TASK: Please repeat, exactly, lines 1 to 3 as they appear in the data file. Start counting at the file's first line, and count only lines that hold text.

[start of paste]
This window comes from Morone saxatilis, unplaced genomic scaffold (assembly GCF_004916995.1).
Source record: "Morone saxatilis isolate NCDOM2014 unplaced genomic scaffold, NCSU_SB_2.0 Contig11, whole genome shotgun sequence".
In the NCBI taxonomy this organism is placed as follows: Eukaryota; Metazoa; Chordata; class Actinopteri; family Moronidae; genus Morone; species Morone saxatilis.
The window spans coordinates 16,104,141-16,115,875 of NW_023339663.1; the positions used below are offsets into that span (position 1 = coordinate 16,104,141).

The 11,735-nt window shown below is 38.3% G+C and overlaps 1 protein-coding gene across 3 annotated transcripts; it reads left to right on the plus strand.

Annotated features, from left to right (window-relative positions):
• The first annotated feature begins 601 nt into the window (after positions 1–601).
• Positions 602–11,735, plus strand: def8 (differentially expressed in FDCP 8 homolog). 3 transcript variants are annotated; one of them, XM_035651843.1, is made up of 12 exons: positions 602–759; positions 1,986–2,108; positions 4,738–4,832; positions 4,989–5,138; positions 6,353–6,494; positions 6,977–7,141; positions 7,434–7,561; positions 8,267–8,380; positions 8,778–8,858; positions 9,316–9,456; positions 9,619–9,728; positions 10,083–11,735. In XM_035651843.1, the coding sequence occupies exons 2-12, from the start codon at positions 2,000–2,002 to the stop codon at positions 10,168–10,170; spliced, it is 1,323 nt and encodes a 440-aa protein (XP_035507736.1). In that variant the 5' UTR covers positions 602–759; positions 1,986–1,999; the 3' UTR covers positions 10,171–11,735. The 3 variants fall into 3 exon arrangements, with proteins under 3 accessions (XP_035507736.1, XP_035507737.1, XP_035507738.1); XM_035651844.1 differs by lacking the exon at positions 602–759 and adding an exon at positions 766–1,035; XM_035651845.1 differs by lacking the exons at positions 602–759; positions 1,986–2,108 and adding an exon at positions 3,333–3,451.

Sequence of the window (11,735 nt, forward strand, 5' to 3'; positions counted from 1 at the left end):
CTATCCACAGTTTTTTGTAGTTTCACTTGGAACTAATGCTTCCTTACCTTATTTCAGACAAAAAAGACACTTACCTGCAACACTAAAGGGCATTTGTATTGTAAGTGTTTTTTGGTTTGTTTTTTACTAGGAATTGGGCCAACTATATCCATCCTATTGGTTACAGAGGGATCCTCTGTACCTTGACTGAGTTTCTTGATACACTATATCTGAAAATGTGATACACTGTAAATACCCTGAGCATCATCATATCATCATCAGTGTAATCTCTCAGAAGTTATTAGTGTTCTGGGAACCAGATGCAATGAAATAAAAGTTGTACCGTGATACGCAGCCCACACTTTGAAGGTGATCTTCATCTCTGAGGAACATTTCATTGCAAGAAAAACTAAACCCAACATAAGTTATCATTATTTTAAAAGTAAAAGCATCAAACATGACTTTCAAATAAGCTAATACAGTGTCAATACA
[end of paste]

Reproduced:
This window comes from Morone saxatilis, unplaced genomic scaffold (assembly GCF_004916995.1).
Source record: "Morone saxatilis isolate NCDOM2014 unplaced genomic scaffold, NCSU_SB_2.0 Contig11, whole genome shotgun sequence".
In the NCBI taxonomy this organism is placed as follows: Eukaryota; Metazoa; Chordata; class Actinopteri; family Moronidae; genus Morone; species Morone saxatilis.